The energy generation industry will be dramatically disrupted over the next 10 to 20 years, and electricity could be virtually free within the next 20 years. This will dramatically impact on the power generation industry and will trigger a sea-change in the way it generates revenue, say enterprise resource planning multinational SAP VP futurist and Internet of Things specialist Tom Raftery and South African strategy consultant and futurist Graeme Codrington.
The number of photovoltaic systems installed in the US during 2016 was 95% higher than in 2015. The price of solar generation systems for unsubsidised bids in international auctions was below 3c/kWh in some regions. The price continues to decrease as more capacity is installed and, while wind energy generation system prices are falling more slowly, these are predicted to continue to decrease over the long term, says Raftery.
Codrington concurs, adding that the efficiency of solar systems has doubled over the past 18 months and prices have halved over the past year. One of the largest solar arrays was built in Germany in April last year.
“During a particularly sunny and windy spell, too much electricity was generated and, instead of switching off generation, the utility asked users to use more electricity and provided incentives to encourage energy consumption,” says Codrington.
Conversely, South Africa pays higher prices for – and consumes less – coal-based electricity than it did before the global economic recession.
However, to effectively use solar generation, energy storage technologies are necessary, warns Codrington.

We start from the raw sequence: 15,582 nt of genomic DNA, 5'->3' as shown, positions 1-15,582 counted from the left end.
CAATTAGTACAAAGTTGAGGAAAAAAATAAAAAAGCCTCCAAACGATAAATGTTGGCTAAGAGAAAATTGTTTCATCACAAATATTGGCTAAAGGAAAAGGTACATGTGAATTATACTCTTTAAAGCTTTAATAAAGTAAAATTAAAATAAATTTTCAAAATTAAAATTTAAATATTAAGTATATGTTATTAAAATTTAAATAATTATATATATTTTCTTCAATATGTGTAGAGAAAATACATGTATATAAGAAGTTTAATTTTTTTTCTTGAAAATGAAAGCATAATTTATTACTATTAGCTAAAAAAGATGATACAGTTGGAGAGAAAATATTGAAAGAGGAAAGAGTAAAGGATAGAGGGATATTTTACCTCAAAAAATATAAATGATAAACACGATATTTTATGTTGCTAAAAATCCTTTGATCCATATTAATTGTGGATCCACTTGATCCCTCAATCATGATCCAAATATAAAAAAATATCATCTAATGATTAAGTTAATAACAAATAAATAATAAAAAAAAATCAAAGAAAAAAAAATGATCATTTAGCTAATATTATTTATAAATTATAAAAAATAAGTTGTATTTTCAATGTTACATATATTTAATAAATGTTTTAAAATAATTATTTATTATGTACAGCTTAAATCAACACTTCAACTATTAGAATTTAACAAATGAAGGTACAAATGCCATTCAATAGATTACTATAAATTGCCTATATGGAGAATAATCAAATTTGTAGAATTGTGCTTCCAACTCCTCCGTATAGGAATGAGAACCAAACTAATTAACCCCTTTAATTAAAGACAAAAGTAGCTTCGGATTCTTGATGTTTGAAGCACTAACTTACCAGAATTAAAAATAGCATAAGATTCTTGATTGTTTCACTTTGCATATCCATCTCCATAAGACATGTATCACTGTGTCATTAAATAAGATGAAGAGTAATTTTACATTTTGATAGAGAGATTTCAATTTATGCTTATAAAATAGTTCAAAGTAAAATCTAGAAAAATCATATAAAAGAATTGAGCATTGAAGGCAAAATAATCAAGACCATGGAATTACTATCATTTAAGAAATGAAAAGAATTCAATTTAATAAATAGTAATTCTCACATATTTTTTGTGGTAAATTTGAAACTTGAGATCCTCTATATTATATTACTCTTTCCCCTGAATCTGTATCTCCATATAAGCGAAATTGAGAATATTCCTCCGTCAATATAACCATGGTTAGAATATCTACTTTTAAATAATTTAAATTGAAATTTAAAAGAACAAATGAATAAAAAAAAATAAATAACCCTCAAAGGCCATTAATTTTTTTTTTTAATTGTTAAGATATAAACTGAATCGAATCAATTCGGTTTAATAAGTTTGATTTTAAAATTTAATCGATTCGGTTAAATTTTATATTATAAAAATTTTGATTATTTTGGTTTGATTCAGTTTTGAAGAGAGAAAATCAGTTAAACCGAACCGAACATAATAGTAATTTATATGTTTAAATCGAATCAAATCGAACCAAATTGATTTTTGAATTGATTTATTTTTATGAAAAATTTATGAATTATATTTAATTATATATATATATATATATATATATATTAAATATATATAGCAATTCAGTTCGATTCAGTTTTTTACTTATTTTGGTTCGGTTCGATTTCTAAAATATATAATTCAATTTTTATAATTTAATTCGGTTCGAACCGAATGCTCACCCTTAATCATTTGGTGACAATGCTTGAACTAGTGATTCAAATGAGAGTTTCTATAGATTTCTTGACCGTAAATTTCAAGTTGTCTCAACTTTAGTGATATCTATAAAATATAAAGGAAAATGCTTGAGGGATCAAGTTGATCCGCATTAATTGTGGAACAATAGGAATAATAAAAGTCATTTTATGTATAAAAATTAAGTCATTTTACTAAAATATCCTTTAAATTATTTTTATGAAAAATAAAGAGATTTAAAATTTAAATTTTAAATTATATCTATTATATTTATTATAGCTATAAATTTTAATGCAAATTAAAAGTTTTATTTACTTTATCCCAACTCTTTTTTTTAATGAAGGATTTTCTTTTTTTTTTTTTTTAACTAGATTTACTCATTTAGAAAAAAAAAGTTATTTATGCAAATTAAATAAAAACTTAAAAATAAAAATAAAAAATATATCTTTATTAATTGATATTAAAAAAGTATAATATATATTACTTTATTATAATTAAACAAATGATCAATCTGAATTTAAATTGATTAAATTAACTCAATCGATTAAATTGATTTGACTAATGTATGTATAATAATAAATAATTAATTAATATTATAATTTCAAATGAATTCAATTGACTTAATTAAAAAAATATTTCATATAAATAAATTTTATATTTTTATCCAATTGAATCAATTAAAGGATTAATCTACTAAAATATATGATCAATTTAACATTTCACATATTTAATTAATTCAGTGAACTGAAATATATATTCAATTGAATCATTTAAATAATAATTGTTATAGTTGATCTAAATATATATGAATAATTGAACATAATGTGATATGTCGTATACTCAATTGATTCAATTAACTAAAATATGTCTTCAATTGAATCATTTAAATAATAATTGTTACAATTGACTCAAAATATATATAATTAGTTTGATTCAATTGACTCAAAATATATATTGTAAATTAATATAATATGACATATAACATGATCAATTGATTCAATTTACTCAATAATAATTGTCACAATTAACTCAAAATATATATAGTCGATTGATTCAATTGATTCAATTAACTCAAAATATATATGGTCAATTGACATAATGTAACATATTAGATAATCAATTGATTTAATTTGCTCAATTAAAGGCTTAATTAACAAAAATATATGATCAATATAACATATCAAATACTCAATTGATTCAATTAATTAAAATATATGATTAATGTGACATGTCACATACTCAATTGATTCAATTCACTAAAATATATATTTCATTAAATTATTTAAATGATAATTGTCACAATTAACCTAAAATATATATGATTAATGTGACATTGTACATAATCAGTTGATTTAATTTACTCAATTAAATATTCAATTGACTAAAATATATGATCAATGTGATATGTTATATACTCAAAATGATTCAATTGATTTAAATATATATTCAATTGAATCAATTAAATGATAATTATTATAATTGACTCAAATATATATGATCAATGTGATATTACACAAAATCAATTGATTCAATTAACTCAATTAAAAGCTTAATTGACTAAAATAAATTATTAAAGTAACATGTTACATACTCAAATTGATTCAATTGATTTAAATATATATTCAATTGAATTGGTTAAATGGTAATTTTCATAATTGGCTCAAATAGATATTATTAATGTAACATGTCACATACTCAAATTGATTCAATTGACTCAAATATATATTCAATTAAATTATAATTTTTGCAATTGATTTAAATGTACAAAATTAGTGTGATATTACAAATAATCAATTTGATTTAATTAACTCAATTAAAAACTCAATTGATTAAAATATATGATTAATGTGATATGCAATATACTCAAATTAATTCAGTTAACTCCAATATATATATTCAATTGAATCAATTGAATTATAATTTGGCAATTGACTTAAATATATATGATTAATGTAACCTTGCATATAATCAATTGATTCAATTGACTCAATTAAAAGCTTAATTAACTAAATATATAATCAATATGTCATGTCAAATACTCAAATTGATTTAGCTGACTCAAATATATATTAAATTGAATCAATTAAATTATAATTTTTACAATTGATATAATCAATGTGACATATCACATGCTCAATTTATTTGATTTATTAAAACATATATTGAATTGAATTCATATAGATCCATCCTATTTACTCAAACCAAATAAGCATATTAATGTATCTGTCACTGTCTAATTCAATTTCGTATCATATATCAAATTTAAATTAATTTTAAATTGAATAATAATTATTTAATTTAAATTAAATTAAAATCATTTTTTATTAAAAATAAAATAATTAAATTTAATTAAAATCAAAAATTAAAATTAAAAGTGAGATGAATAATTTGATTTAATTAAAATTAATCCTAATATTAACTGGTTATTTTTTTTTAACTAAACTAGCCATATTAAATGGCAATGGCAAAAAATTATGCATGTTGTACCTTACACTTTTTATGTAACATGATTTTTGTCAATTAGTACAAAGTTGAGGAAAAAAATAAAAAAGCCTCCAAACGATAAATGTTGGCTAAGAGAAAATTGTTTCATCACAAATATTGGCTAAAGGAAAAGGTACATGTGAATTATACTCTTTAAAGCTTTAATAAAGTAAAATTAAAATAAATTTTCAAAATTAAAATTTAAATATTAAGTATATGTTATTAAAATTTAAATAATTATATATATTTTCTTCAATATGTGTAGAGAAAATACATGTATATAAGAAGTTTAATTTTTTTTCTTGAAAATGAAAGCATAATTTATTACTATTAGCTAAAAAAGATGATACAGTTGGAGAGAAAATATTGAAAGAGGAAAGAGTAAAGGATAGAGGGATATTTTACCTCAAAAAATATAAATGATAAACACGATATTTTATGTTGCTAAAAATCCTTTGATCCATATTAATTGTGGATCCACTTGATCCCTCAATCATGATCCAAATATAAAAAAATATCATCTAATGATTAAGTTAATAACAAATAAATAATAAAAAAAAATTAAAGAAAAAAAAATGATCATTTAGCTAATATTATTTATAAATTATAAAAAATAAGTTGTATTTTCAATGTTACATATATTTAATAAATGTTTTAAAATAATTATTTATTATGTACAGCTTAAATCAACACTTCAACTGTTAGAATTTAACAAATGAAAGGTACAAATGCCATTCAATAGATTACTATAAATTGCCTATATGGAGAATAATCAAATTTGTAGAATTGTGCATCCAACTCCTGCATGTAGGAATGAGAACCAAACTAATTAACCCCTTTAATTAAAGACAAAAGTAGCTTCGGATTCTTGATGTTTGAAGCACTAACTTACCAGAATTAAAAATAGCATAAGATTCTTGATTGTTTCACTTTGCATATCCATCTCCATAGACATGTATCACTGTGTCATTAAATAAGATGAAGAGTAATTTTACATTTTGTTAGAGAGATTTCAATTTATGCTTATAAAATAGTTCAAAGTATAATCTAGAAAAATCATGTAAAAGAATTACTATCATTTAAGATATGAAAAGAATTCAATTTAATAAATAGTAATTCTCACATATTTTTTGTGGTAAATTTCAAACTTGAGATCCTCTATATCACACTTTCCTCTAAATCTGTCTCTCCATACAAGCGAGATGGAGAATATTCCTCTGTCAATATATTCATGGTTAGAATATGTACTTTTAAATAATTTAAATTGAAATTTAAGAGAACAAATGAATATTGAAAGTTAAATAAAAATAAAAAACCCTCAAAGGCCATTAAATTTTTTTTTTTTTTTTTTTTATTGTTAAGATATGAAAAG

Electric car manufacturer Tesla’s Gigafactory will produce more lithium-ion batteries in one year than were produced worldwide in 2013. The price of battery storage is decreasing while the average energy density of batteries is increasing, which means that they are cheaper to buy and store more energy, adds Raftery.
“The market for energy storage is exploding and this trend will have an enormous impact on utilities. Energy storage technologies, coupled with variable generating sources, will also change the way revenue is generated from electricity supply and consumption.”
More than 400 000 people have committed money to the development of the Tesla Model 3 car. These electric vehicles typically have 70 kWh to 100 kWh batteries installed. If there were 250 000 of these cars on the roads with an average battery size of 80 kWh, this would equate to 20 GWh of storage, or almost 20 nuclear power plants worth of energy driving around on the roads, he highlights.
“Tesla is building virtual power plants [which are similar to the “virtual power plant” aggregated power consumption management system used by Eskom to stabilise the local grid]. Provision of excess electricity from electric vehicles can lead to a revenue sharing model between automotive manufacturers and electric vehicle owners for electricity supplied to the grid,” Raftery explains.
Further, there is also international cooperation to develop new technologies to produce electricity, with the 35-nation International Thermonuclear Experimental Reactor – a prototype fusion reactor built in France – currently producing sufficient energy to sustain its reaction.